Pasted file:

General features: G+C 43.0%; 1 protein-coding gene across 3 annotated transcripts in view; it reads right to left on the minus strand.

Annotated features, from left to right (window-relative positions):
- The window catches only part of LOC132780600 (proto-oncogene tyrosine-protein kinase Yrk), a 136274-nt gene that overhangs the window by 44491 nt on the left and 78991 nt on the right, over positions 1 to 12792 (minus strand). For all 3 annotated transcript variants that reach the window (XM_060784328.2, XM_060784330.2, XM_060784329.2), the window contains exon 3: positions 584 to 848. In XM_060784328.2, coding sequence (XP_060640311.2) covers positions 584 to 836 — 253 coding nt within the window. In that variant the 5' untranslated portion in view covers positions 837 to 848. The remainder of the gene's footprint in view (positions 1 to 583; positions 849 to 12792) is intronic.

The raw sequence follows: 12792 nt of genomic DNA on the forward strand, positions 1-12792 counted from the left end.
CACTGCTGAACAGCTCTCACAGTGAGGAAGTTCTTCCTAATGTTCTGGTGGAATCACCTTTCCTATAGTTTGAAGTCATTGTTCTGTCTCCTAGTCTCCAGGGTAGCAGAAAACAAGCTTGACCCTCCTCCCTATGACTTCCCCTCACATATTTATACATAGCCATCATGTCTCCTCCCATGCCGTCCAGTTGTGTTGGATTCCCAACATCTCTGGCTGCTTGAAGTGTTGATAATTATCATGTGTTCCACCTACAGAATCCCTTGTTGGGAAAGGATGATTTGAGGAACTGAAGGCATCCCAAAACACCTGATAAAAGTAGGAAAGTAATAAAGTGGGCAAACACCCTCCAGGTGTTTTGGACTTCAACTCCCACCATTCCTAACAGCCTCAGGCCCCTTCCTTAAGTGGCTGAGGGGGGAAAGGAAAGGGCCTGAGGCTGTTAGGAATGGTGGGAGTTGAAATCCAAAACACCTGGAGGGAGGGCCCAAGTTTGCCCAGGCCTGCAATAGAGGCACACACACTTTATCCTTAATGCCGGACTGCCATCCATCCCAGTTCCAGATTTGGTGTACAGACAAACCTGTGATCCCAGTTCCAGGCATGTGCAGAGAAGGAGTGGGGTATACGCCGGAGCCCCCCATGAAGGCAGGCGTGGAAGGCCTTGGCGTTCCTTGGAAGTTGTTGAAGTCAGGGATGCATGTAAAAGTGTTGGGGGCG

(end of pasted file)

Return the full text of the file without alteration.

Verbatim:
General features: G+C 43.0%; 1 protein-coding gene across 3 annotated transcripts in view; it reads right to left on the minus strand.

Annotated features, from left to right (window-relative positions):
- The window catches only part of LOC132780600 (proto-oncogene tyrosine-protein kinase Yrk), a 136274-nt gene that overhangs the window by 44491 nt on the left and 78991 nt on the right, over positions 1 to 12792 (minus strand). For all 3 annotated transcript variants that reach the window (XM_060784328.2, XM_060784330.2, XM_060784329.2), the window contains exon 3: positions 584 to 848. In XM_060784328.2, coding sequence (XP_060640311.2) covers positions 584 to 836 — 253 coding nt within the window. In that variant the 5' untranslated portion in view covers positions 837 to 848. The remainder of the gene's footprint in view (positions 1 to 583; positions 849 to 12792) is intronic.

The raw sequence follows: 12792 nt of genomic DNA on the forward strand, positions 1-12792 counted from the left end.
CACTGCTGAACAGCTCTCACAGTGAGGAAGTTCTTCCTAATGTTCTGGTGGAATCACCTTTCCTATAGTTTGAAGTCATTGTTCTGTCTCCTAGTCTCCAGGGTAGCAGAAAACAAGCTTGACCCTCCTCCCTATGACTTCCCCTCACATATTTATACATAGCCATCATGTCTCCTCCCATGCCGTCCAGTTGTGTTGGATTCCCAACATCTCTGGCTGCTTGAAGTGTTGATAATTATCATGTGTTCCACCTACAGAATCCCTTGTTGGGAAAGGATGATTTGAGGAACTGAAGGCATCCCAAAACACCTGATAAAAGTAGGAAAGTAATAAAGTGGGCAAACACCCTCCAGGTGTTTTGGACTTCAACTCCCACCATTCCTAACAGCCTCAGGCCCCTTCCTTAAGTGGCTGAGGGGGGAAAGGAAAGGGCCTGAGGCTGTTAGGAATGGTGGGAGTTGAAATCCAAAACACCTGGAGGGAGGGCCCAAGTTTGCCCAGGCCTGCAATAGAGGCACACACACTTTATCCTTAATGCCGGACTGCCATCCATCCCAGTTCCAGATTTGGTGTACAGACAAACCTGTGATCCCAGTTCCAGGCATGTGCAGAGAAGGAGTGGGGTATACGCCGGAGCCCCCCATGAAGGCAGGCGTGGAAGGCCTTGGCGTTCCTTGGAAGTTGTTGAAGTCAGGGATGCATGTAAAAGTGTTGGGGGCG